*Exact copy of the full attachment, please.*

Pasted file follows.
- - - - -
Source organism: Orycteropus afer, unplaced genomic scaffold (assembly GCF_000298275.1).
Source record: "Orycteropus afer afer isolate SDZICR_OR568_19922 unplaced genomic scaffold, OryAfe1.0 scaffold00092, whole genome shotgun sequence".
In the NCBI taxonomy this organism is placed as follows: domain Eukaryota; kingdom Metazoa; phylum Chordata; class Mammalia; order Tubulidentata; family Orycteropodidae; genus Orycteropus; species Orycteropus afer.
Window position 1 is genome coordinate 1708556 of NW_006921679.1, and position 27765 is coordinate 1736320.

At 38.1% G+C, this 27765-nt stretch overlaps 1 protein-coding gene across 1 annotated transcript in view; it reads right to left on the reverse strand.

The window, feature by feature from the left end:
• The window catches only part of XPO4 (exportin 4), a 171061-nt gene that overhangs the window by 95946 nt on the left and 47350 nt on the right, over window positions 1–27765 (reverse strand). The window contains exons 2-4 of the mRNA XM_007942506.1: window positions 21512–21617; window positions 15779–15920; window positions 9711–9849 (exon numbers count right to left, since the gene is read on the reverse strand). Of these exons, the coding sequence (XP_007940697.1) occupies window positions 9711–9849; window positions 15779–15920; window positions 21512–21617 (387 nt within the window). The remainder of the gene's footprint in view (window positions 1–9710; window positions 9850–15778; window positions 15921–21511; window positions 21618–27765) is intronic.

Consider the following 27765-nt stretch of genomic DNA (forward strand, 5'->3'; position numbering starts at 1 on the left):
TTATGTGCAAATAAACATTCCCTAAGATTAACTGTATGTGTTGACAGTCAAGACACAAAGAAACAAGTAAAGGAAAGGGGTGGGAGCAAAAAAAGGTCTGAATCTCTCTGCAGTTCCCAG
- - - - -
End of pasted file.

Source organism: Orycteropus afer, unplaced genomic scaffold (assembly GCF_000298275.1).
Source record: "Orycteropus afer afer isolate SDZICR_OR568_19922 unplaced genomic scaffold, OryAfe1.0 scaffold00092, whole genome shotgun sequence".
In the NCBI taxonomy this organism is placed as follows: domain Eukaryota; kingdom Metazoa; phylum Chordata; class Mammalia; order Tubulidentata; family Orycteropodidae; genus Orycteropus; species Orycteropus afer.
Window position 1 is genome coordinate 1708556 of NW_006921679.1, and position 27765 is coordinate 1736320.

At 38.1% G+C, this 27765-nt stretch overlaps 1 protein-coding gene across 1 annotated transcript in view; it reads right to left on the reverse strand.

The window, feature by feature from the left end:
• The window catches only part of XPO4 (exportin 4), a 171061-nt gene that overhangs the window by 95946 nt on the left and 47350 nt on the right, over window positions 1–27765 (reverse strand). The window contains exons 2-4 of the mRNA XM_007942506.1: window positions 21512–21617; window positions 15779–15920; window positions 9711–9849 (exon numbers count right to left, since the gene is read on the reverse strand). Of these exons, the coding sequence (XP_007940697.1) occupies window positions 9711–9849; window positions 15779–15920; window positions 21512–21617 (387 nt within the window). The remainder of the gene's footprint in view (window positions 1–9710; window positions 9850–15778; window positions 15921–21511; window positions 21618–27765) is intronic.

Consider the following 27765-nt stretch of genomic DNA (forward strand, 5'->3'; position numbering starts at 1 on the left):
TTATGTGCAAATAAACATTCCCTAAGATTAACTGTATGTGTTGACAGTCAAGACACAAAGAAACAAGTAAAGGAAAGGGGTGGGAGCAAAAAAAGGTCTGAATCTCTCTGCAGTTCCCAG